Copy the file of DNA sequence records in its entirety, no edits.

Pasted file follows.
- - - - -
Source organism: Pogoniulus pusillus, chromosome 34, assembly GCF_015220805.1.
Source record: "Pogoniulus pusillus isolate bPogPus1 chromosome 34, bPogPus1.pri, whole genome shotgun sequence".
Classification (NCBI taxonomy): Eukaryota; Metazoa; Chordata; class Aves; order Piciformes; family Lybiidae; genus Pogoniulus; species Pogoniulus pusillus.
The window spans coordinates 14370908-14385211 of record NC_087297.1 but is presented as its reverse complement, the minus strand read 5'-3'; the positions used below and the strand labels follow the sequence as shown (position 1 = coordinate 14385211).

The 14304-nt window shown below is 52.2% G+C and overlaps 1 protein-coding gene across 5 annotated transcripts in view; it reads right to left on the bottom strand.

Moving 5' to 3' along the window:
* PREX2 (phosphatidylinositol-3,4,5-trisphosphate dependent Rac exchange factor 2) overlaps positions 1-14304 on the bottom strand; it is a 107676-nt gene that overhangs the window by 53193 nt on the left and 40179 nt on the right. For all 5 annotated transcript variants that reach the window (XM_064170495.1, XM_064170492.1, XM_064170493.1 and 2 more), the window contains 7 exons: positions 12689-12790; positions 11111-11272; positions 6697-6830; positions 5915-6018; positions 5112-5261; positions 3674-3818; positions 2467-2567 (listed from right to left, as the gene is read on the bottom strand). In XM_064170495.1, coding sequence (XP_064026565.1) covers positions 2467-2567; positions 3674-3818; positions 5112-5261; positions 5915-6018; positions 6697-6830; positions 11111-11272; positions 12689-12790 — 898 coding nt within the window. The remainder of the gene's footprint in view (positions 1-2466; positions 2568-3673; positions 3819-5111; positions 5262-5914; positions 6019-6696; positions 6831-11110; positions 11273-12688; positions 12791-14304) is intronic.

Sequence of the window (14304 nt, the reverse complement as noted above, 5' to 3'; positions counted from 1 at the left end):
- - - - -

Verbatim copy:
Source organism: Pogoniulus pusillus, chromosome 34, assembly GCF_015220805.1.
Source record: "Pogoniulus pusillus isolate bPogPus1 chromosome 34, bPogPus1.pri, whole genome shotgun sequence".
Classification (NCBI taxonomy): Eukaryota; Metazoa; Chordata; class Aves; order Piciformes; family Lybiidae; genus Pogoniulus; species Pogoniulus pusillus.
The window spans coordinates 14370908-14385211 of record NC_087297.1 but is presented as its reverse complement, the minus strand read 5'-3'; the positions used below and the strand labels follow the sequence as shown (position 1 = coordinate 14385211).

The 14304-nt window shown below is 52.2% G+C and overlaps 1 protein-coding gene across 5 annotated transcripts in view; it reads right to left on the bottom strand.

Moving 5' to 3' along the window:
* PREX2 (phosphatidylinositol-3,4,5-trisphosphate dependent Rac exchange factor 2) overlaps positions 1-14304 on the bottom strand; it is a 107676-nt gene that overhangs the window by 53193 nt on the left and 40179 nt on the right. For all 5 annotated transcript variants that reach the window (XM_064170495.1, XM_064170492.1, XM_064170493.1 and 2 more), the window contains 7 exons: positions 12689-12790; positions 11111-11272; positions 6697-6830; positions 5915-6018; positions 5112-5261; positions 3674-3818; positions 2467-2567 (listed from right to left, as the gene is read on the bottom strand). In XM_064170495.1, coding sequence (XP_064026565.1) covers positions 2467-2567; positions 3674-3818; positions 5112-5261; positions 5915-6018; positions 6697-6830; positions 11111-11272; positions 12689-12790 — 898 coding nt within the window. The remainder of the gene's footprint in view (positions 1-2466; positions 2568-3673; positions 3819-5111; positions 5262-5914; positions 6019-6696; positions 6831-11110; positions 11273-12688; positions 12791-14304) is intronic.

Sequence of the window (14304 nt, the reverse complement as noted above, 5' to 3'; positions counted from 1 at the left end):